Lake Okanagan Lake is located in the Canadian province of British Columbia’s Okanagan Valley. One of the best lakes in Canada, this lake has millions of visitors every year come here. However, there are a lot of interesting things you never knew about Okanagan Lake, such as Ogopogo or how deep this lake is. Let’s find out with us!
How Deep Is Okanagan Lake?
The deepest point in Lake Okanagan is 232 meters (761 feet). It is the sixth deepest lake in British Columbia and the fifteenth deepest in Canada. Other features include a 135-kilometer-long shoreline, a maximum width of 5 kilometers, and a surface area of nearly 351 square kilometers.
5 Interesting Facts About Okanagan Lake
Ogopogo Monster In Okanagan Lake
The legend of this “Lake Monster” has Native American roots. N’ha-a-itk, also known as Ogopogo, is a metaphor for sustainability and a suitable subject to express our connection to the land, according to the late Elder Elizabeth Lindley. The Ogopogo has evolved over time into a strange, happy creature that is said to live in the waters of Okanagan Lake. On Okanagan Mission Beach in Kelowna, more than 30 cars packed with people reported seeing an Ogopogo in 1926.
The Kalamalka Players, a group of nearby amateur actors, actually came up with the name Ogopogo in that same year. The Vernon Rotary Club and the Vernon Board of Trade hosted a luncheon for the Vancouver Board of Trade at the Kalamalka Hotel, according to the Okanagan Historical Society (Vol 4:28). The writer was asked to sing, and L. M. Richardson of Vernon served as the host. He chose to sing the Ogopogo song once more because it had been well received the first time. The name and tune spread, and the guests left the Kalamalka Hotel to spread the legend of Ogopogo far and wide. At the time, there was a lot of talk about the mysterious creature in Okanagan Lake.
Great Divide in the Okanagan
The Okanagan Great Divide is a different geographical feature that is noteworthy. Near Armstrong, on the east side of Highway 97, there is a small pullout that is frequently overlooked, but it marks the direction in which rain and other water sources will travel in radically different ways. The water will eventually flow into the Pacific Ocean via the Fraser River on the north side of this divide after entering Shuswap Lake and the Thompson. However, if the waterfalls are on the south side, they will enter Okanagan Lake before traveling through Penticton Channel, Okanogan River, and Columbia River to reach the latter. 350 km south of the Fraser, this water makes its way into the Pacific Ocean.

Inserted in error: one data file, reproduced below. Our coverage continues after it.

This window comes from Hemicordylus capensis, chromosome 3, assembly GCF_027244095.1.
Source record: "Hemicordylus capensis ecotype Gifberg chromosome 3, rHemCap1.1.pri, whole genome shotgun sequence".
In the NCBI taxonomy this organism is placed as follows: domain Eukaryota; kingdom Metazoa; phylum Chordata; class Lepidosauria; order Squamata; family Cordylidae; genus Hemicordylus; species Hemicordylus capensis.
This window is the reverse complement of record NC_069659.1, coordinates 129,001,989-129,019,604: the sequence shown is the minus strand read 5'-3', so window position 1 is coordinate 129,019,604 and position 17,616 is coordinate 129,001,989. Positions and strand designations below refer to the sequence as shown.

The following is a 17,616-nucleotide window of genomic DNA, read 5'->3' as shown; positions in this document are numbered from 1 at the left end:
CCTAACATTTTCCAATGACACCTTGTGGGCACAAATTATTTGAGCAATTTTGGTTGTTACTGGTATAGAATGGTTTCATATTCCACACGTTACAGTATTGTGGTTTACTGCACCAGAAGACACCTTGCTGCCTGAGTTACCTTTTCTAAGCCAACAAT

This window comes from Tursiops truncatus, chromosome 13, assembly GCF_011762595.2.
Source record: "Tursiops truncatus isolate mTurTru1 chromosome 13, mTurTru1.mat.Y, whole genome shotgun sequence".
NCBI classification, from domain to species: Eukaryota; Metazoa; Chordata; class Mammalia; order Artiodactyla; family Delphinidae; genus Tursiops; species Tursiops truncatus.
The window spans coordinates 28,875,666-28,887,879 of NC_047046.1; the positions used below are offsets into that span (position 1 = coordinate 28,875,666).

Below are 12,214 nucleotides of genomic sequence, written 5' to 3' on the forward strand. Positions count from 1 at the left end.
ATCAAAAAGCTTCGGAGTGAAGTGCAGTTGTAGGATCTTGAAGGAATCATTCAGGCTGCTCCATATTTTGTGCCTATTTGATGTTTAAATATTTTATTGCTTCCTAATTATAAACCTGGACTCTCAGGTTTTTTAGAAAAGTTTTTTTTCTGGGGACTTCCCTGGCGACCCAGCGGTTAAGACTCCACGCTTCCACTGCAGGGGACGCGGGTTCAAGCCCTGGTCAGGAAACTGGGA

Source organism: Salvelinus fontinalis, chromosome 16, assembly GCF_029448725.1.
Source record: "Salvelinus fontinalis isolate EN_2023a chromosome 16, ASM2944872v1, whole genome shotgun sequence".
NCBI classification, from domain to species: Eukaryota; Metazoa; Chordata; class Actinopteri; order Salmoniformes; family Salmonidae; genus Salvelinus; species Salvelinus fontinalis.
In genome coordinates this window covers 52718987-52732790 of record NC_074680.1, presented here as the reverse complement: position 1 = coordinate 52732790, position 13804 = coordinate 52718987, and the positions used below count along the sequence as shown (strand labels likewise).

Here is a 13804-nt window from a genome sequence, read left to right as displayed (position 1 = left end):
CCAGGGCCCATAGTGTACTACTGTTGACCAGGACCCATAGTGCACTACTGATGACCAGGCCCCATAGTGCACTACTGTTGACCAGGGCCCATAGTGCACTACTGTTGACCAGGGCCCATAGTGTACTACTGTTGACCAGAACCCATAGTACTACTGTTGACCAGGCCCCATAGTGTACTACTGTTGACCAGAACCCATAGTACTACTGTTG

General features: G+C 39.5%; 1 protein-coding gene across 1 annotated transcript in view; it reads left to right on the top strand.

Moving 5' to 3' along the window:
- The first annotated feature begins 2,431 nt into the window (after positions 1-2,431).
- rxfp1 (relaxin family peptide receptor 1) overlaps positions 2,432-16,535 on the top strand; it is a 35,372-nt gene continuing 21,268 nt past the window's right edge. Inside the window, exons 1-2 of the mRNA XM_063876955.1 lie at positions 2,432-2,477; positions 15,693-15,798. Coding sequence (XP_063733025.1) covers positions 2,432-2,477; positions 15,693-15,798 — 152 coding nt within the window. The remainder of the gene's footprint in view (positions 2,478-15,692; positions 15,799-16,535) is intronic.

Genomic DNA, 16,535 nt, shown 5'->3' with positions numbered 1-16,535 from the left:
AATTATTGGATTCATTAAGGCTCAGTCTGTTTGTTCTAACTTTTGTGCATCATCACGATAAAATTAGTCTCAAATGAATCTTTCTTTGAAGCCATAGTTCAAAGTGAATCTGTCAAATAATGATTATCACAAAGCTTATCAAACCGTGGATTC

The Okanagan People Are Indigenous People
The native inhabitants of the region around Okanagan Lake are referred to as the Okanagan People (also known as the Sqilxw or Syilx). Currently, they comprise the Okanagan Indian Band, which, together with 7 other Bands, makes up the Okanagan Nation Alliance (which includes the Colville Confederated Tribes, which lies south of the American border).
The Okanagan Indian Band is also known as Inkumupulux or Head of the Lake; according to the website of the OIB, “Inkumupulux is both a name for the people and where we live.” A notable chief among the Okanagan People was Hwistesmetxe’qen (1780/1785–1865), which means Walking Grizzly Bear. He would later come to be known by the fur traders as Nicolas or Nicola, and as a result, many geographical features, such as the Nicola Valley, bear his name.
Okanagan Lake Has Many Names
Although Okanagan Lake has been known for a long time, the name was only formally adopted on October 6, 1936. Once you cross the border into America, it is spelled “Okanogan,” as mentioned above. Though there used to be up to 46 variant spellings, there are now only two, which is a significant improvement. The legendary Canadian explorer David Thompson wrote it down in several different ways, one of which was “Ookanawgan.” The American explorer’s Lewis and Clark spelled it “Otchenaukane.”
According to B.C. Place Names, one of the more plausible explanations for the name’s origins is that it derives from the words “kana,” which means “the place of,” and “gan,” which means “water” or “lake.” However, according to the website of the Okanagan Indian Band, the term “Okanagan” refers to the Indigenous people of the Okanagan territory and is an Anglicized version of the word “Suqnaqinx,” which means “takes to the head or mind.” The name Okanagan has come to represent beauty and tranquility regardless of how it is spelled or translated.
Sternwheel Boats On The Lake
Okanagan Lake served as a natural waterway for transportation throughout the Okanagan Valley long before there were rails and roads. But when a spur line from the Transcontinental Railway’s Sicamous station to Okanagan Landing, west of Vernon, was constructed in 1892, things really took off. The SS Aberdeen, SS Okanagan, and SS Sicamous are just a few examples of the opulent Sternwheeler Ships that the CPR started building. With numerous stops along the way, these ships would transport goods and people all the way from the lake to Penticton. The entrance to the entire Okanagan Valley was established at Okanagan Landing.
In 1958, the first bridge over Okanagan Lake was constructed to link Westbank and Kelowna (West Kelowna). This bridge was subsequently replaced in 2008 by the current William R. Bennett Bridge, which has five lanes and experiences heavy traffic all year long. Before the bridges, vehicles, and people would cross this point using ferries like the MV Pendozi and Fintry Queen. The lake’s average temperature in July is 19 to 23 degrees Celsius (69 to 71 degrees Fahrenheit), but the lake used to freeze, despite how difficult it is to believe now. In fact, the lake was practically frozen from end to end in 1949–1950.
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